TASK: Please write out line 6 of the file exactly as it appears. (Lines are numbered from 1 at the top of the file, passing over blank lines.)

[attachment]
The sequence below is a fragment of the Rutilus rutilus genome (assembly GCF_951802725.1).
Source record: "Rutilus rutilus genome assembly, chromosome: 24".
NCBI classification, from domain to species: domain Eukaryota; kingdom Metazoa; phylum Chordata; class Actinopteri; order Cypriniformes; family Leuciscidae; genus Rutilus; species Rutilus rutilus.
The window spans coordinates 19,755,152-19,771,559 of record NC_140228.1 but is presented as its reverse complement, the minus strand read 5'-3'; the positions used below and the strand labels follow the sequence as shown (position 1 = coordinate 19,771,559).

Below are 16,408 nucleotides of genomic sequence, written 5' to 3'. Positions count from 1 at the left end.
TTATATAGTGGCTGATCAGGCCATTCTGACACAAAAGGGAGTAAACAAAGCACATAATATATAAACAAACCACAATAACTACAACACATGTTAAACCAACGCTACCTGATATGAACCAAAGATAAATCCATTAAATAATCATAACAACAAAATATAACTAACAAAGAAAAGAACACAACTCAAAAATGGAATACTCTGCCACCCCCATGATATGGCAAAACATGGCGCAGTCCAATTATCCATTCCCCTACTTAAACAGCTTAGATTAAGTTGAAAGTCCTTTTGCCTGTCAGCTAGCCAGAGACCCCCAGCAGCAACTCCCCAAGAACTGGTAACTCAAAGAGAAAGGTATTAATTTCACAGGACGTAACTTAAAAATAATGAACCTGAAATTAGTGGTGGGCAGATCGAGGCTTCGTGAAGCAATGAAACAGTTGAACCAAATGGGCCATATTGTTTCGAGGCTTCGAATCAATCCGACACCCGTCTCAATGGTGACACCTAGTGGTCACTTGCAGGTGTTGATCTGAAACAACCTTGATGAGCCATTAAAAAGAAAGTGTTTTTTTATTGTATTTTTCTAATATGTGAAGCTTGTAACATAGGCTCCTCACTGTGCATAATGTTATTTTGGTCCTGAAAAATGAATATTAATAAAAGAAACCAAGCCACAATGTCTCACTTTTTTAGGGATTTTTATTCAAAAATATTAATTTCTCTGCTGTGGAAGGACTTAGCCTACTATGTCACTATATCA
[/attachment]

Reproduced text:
TTATATAGTGGCTGATCAGGCCATTCTGACACAAAAGGGAGTAAACAAAGCACATAATATATAAACAAACCACAATAACTACAACACATGTTAAACCAACGCTACCTGATATGAACCAAAGATAAATCCATTAAATAATCATAACAACAAAATATAACTAACAAAGAAAAGAACACAACTCAAAAATGGAATACTCTGCCACCCCCATGATATGGCAAAACATGGCGCAGTCCAATTATCCATTCCCCTACTTAAACAGCTTAGATTAAGTTGAAAGTCCTTTTGCCTGTCAGCTAGCCAGAGACCCCCAGCAGCAACTCCCCAAGAACTGGTAACTCAAAGAGAAAGGTATTAATTTCACAGGACGTAACTTAAAAATAATGAACCTGAAATTAGTGGTGGGCAGATCGAGGCTTCGTGAAGCAATGAAACAGTTGAACCAAATGGGCCATATTGTTTCGAGGCTTCGAATCAATCCGACACCCGTCTCAATGGTGACACCTAGTGGTCACTTGCAGGTGTTGATCTGAAACAACCTTGATGAGCCATTAAAAAGAAAGTGTTTTTTTATTGTATTTTTCTAATATGTGAAGCTTGTAACATAGGCTCCTCACTGTGCATAATGTTATTTTGGTCCTGAAAAATGAATATTAATAAAAGAAACCAAGCCACAATGTCTCACTTTTTTAGGGATTTTTATTCAAAAATATTAATTTCTCTGCTGTGGAAGGACTTAGCCTACTATGTCACTATATCA